Electronic execution of company documents allowed again (temporarily)

Section 127 of the Corporations Act 2001 (Cth) which regulates the execution of company documents, has been amended by the Treasury Laws Amendment (2021 Measures No.1) Bill 2021 which was passed by both houses of parliament on 10 August 2021. The changes will commence on receipt of Royal Assent.

UPDATE:  Royal Assent given on 13 August 2021.

The Bill allows electronic means to be used to meet the requirements in the Corporations Act relating to executing company documents until 31 March 2022.

The Government proposes permanent reforms that will continue to allow companies to electronically sign company documents when the temporary extension sunsets.

The temporary measures also include permitting company documents to be executed both with and without a seal using electronic means until 31 March 2022. If the document is executed by fixing a company seal, electronic means may be used to witness the fixing of the seal.

The changes also ensure that directors, secretaries and witnesses may sign a copy or counterpart of the document.

A company may continue to execute documents in the traditional manner by applying wet signatures to the physical paper document.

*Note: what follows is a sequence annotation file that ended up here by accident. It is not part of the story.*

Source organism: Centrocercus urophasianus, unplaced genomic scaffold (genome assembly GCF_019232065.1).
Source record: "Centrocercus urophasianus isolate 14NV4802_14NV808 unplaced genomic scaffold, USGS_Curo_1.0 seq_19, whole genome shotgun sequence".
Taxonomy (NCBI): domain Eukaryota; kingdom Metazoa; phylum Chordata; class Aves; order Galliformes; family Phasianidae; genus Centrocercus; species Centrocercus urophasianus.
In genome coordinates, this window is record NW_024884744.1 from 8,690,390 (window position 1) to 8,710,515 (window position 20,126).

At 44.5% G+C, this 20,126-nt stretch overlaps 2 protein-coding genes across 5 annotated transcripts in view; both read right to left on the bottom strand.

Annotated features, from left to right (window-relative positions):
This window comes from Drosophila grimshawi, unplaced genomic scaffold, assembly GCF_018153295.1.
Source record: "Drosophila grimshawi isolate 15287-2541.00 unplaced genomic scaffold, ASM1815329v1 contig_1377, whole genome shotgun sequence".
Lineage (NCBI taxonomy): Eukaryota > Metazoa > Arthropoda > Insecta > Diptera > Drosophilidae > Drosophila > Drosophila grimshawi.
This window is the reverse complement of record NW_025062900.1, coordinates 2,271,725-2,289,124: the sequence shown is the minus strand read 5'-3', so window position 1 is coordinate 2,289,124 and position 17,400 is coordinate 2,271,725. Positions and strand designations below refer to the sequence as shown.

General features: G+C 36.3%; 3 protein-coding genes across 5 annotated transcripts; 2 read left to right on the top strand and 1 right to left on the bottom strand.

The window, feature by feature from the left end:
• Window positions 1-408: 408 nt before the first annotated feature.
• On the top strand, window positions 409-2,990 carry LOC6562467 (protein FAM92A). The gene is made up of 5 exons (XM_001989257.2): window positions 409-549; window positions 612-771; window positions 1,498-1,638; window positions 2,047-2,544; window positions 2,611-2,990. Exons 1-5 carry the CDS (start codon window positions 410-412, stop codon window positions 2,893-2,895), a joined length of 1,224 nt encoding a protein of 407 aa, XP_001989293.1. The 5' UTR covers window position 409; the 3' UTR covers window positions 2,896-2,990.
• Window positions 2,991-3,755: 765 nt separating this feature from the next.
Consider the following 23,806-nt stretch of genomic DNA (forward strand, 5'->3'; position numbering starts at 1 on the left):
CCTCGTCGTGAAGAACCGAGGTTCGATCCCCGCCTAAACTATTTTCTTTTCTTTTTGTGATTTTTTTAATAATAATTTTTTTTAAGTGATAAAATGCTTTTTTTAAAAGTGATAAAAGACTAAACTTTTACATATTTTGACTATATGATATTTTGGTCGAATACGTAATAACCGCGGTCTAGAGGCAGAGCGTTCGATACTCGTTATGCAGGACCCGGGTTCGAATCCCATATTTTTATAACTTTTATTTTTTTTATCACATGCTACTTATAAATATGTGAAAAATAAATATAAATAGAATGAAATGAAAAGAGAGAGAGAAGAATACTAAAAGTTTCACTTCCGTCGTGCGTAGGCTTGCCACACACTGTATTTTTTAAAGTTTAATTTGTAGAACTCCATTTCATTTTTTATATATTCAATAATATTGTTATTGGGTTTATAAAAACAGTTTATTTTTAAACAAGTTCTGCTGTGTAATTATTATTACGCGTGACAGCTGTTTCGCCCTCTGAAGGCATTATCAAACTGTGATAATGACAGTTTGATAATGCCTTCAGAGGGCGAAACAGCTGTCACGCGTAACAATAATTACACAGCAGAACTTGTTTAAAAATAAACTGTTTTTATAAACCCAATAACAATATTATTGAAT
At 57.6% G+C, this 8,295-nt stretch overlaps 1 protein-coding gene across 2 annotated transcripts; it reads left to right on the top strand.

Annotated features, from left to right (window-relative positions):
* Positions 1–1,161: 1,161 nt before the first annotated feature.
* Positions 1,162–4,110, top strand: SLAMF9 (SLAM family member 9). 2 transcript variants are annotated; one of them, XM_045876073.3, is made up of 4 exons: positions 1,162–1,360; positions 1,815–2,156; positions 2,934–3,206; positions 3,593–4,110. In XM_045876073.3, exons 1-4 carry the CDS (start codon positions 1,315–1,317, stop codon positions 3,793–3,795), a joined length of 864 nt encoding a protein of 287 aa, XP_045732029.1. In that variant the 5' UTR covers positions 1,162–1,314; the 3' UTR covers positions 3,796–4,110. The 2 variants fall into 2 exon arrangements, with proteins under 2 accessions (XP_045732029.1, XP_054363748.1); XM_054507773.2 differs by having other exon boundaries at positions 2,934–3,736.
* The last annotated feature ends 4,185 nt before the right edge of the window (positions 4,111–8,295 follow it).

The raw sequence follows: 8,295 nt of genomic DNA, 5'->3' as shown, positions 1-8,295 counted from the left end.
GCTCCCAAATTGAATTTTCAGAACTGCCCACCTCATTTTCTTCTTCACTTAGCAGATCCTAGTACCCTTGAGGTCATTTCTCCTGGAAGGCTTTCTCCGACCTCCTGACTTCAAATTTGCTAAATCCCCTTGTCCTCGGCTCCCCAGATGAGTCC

The new law also permits a combination of different methods to be used to execute a company document. For instance, one director may physically sign a paper version of the document while the second director could sign the document using electronic means if three conditions are satisfied.

First, the copy being signed must include the entire contents of the document. This does not mean that the person needs to print or sign every page of the document.

Second, a method must be used to identify the person and indicate their intention to sign the document. There are a variety of methods that could be used to do this, including:
• Using a stylus tool to sign a PDF document and then emailing the document back to the company.
• Using a platform such as DocuSign.

Third, the method must be as reliable as appropriate for the purposes for which the document was generated or proven in fact to have indicated the person’s identity and intention.

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David Jacobson

Author: David Jacobson
Principal, Bright Corporate Law
About David Jacobson
The information contained in this article is not legal advice. It is not to be relied upon as a full statement of the law. You should seek professional advice for your specific needs and circumstances before acting or relying on any of the content.

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